Wednesday, 23 September 2015

To Freeze Or Not To Freeze

As stated in the article ‘A precursor to abortion’ by Arthur Galea Salomone (September 14), the Prime Minister is on record saying that he is “resolute on the introduction of embryo freezing”.
Well let’s consider some facts about the freezing of embryos.
Often, when undergoing IVF treatment, people have a number of unused embryos and some choose to freeze them. The couple must decide how long the embryos will be stored (usually 10 years).
The chances of becoming pregnant with a thawed frozen embryo are not affected by the length of time during which the embryo has been stored. But not all embryos will survive freezing and eventual thawing. Occasionally, no embryos survive. Only embryos of suitable quality will be frozen, the rest are destroyed.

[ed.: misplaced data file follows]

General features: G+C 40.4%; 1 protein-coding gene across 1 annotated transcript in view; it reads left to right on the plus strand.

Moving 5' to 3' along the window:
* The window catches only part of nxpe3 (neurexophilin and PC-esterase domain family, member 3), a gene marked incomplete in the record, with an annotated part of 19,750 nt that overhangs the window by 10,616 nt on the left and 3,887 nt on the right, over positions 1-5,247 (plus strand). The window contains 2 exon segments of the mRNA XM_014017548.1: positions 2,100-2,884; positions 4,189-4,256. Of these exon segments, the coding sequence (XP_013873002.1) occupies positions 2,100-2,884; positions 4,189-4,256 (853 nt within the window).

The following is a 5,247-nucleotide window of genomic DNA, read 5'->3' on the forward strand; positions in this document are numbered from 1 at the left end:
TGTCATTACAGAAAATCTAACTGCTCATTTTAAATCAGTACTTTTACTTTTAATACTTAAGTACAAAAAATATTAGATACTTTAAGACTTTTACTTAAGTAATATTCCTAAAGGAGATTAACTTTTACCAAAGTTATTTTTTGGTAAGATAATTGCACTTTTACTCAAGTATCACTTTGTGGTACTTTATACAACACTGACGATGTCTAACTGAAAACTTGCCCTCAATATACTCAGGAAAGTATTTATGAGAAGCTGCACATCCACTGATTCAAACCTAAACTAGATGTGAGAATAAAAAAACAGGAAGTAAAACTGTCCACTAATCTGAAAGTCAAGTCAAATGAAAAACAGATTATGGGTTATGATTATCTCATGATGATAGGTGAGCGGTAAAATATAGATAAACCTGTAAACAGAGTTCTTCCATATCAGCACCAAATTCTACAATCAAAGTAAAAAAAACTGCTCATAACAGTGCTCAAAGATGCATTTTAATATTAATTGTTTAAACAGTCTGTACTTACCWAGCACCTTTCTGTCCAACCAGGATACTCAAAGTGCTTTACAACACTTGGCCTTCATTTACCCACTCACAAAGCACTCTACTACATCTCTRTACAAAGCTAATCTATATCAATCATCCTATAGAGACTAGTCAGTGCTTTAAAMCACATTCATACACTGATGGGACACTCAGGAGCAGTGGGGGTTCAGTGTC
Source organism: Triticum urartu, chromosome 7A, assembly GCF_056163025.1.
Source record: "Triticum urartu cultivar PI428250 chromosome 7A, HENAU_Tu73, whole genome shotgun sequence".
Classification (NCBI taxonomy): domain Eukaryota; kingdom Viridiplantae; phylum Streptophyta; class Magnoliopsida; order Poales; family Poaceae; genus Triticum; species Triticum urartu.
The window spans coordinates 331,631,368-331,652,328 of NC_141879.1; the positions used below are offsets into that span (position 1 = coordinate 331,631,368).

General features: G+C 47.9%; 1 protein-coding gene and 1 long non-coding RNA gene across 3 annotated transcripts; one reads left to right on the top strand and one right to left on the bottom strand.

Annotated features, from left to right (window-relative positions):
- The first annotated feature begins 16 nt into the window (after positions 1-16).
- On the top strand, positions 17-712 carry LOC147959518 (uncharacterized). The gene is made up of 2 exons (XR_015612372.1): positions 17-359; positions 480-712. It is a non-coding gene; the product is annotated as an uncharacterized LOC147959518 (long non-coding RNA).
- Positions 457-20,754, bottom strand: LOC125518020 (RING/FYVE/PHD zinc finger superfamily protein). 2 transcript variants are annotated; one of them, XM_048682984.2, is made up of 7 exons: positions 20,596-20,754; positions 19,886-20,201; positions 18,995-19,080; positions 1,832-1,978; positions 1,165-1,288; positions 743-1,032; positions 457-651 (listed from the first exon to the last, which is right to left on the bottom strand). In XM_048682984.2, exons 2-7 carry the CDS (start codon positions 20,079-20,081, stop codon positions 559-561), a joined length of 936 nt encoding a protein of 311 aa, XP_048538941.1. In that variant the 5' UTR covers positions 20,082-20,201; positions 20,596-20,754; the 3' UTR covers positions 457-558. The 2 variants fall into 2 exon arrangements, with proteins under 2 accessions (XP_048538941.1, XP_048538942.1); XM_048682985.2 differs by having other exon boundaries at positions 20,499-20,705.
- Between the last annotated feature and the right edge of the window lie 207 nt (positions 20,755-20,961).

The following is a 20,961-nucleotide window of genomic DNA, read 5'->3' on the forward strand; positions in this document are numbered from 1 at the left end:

What is the chance of having a baby using frozen embryos? Due to the freezing and thawing process, the chances of having a baby using a thawed frozen embryo are lower than with a fresh embryo.
What about costs? In the US, it cost about $10,000 to harvest eggs from the ovaries. The eggs need to be frozen and stored, at a cost of about $500 a year. Each time eggs are thawed, fertilised and transferred to the uterus via IVF it costs about $5,000.
IVF helps thousands of infertile couples. The freezing of embryos entails many issues, as outlined. Experts estimate that hundreds of thousands of embryos have accumulated in fertility clinics throughout the US, some awaiting transfer but many literally frozen in time as parents ask themselves questions few among us ever consider with such immediacy: when does life begin? What does ‘life’ mean, anyway?